After a sailing ship breaks up on the rocks off Washington's storm-tossed Cape Flattery, Nathan McAllister, the fourteen-year-old son of the lighthouse keeper, refuses to believe the authorities, who say there were no survivors. Unexplained footprints on a desolate beach, a theft at the trading post, and glimpses of a wild "hairy man" convince Nathan that someone is hiding in the remote sea caves along the coast. With his new friend, Lighthouse George, a fisherman from the famed Makah whaling tribe, Nathan paddles the fierce waters of the Pacific--fishing, hunting seals, searching for clues. Alone in the forest, Nathan discovers a ghostly canoe and a skeleton that may unlock the mystery of ancient treasure, betrayal . . .and murder.
2000-2001 Georgia's Picture Storybook Award & Georgia's Children's Book Award Masterlist
01-02 Land of Enchantment Book Award Masterlist (Gr. 6-9)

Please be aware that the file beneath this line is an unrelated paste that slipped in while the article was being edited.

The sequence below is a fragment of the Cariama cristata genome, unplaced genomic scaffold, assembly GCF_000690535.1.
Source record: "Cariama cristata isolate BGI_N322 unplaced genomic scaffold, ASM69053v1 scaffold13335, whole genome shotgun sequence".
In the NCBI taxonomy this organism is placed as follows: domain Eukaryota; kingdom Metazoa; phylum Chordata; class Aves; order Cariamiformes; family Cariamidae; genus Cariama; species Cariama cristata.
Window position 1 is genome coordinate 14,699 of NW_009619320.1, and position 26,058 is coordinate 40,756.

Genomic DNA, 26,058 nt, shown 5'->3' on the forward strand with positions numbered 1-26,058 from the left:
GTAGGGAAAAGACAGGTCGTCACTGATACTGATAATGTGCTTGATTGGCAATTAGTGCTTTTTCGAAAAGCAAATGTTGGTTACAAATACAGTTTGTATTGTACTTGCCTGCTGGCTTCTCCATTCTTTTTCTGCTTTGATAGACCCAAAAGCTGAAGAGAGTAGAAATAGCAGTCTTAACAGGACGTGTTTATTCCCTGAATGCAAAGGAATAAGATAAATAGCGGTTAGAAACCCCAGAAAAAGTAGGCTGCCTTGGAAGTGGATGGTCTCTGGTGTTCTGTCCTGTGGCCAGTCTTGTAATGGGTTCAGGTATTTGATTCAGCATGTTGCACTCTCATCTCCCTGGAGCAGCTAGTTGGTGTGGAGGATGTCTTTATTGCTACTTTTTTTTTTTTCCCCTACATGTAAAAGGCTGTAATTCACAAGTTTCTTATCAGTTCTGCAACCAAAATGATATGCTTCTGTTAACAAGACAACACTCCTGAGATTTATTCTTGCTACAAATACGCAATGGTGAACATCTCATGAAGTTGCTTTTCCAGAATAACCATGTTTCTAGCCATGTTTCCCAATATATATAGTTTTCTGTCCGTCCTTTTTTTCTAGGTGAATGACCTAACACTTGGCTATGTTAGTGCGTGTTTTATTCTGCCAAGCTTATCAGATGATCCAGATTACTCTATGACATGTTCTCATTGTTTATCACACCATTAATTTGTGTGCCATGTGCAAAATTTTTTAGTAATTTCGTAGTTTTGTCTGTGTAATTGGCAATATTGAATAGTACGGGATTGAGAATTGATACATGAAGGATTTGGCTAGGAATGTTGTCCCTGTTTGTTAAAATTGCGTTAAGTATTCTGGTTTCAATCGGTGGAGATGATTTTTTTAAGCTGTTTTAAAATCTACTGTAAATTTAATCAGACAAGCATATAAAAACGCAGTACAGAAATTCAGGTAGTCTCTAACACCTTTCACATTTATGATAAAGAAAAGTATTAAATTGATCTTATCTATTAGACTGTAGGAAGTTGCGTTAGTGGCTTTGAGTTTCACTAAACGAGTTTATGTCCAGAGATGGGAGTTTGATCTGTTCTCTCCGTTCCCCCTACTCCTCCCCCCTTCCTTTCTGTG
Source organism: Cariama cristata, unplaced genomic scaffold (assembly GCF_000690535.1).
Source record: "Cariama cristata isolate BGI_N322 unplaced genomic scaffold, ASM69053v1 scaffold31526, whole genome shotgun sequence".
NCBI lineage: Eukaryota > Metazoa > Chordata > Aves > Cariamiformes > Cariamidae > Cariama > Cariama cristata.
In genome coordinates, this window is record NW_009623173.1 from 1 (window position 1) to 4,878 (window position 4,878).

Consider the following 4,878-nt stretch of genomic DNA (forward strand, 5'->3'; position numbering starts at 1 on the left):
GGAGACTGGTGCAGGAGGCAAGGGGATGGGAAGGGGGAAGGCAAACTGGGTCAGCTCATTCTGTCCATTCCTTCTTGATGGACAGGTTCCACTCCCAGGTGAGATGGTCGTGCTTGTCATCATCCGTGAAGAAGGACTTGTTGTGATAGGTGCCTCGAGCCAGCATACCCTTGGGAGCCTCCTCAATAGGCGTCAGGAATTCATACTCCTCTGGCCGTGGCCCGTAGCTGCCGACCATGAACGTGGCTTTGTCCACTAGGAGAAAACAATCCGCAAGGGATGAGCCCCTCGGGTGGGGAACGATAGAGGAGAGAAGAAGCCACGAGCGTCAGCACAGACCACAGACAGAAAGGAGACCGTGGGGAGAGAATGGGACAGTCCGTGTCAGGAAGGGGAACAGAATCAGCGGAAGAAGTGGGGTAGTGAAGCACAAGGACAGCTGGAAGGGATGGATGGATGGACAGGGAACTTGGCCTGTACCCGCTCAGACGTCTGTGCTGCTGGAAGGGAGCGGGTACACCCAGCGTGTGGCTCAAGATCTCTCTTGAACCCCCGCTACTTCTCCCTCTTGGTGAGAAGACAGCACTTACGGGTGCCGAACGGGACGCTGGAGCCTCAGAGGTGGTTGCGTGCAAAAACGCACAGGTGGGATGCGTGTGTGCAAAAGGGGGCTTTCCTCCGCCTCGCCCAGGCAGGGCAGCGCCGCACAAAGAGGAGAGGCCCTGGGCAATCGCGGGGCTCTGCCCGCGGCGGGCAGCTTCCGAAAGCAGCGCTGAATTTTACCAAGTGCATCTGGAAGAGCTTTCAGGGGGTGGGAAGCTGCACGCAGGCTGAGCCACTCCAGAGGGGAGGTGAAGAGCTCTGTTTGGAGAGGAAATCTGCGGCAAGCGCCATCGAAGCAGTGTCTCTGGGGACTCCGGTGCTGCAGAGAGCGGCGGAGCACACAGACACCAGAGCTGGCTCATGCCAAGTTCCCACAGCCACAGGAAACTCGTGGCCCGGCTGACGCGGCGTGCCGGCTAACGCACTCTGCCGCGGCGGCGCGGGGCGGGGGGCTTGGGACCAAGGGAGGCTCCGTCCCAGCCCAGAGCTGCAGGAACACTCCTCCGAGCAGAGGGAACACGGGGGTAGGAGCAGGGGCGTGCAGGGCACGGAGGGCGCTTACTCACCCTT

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Nathan's father is a lighthouse keeper on Tatoosh island near the Strait of San Juan de Fuca in Northwest Washington in the late 1800s. He spends most of his days with a local Makah Indian named Lighthouse George roaming around the region and fishing. At the beginning of the book, there is a bad storm and a ship wrecks off the Strait. Nathan sees plumes of smoke on the island and other clues lead him to suspect that someone survived the wreck. Meanwhile, the owner of the local trading post starts behaving very strangely, and a very odd Makah who has been gone for years working on ships returns to Neah Bay. Nathan also finds a canoe up in the tree canopy with a skeleton and other Indian artifacts within. Slowly, a mystery emerges and Nathan puts together all the pieces. There was not as much action in this book as I was anticipating, but there was a pretty decent mystery. There is a lot of information about Chinook customs, such as how they made canoes, fished, buried their dead and, of course, the potlatches. The plot develops somewhat slowly, but the excitement builds at the end.more
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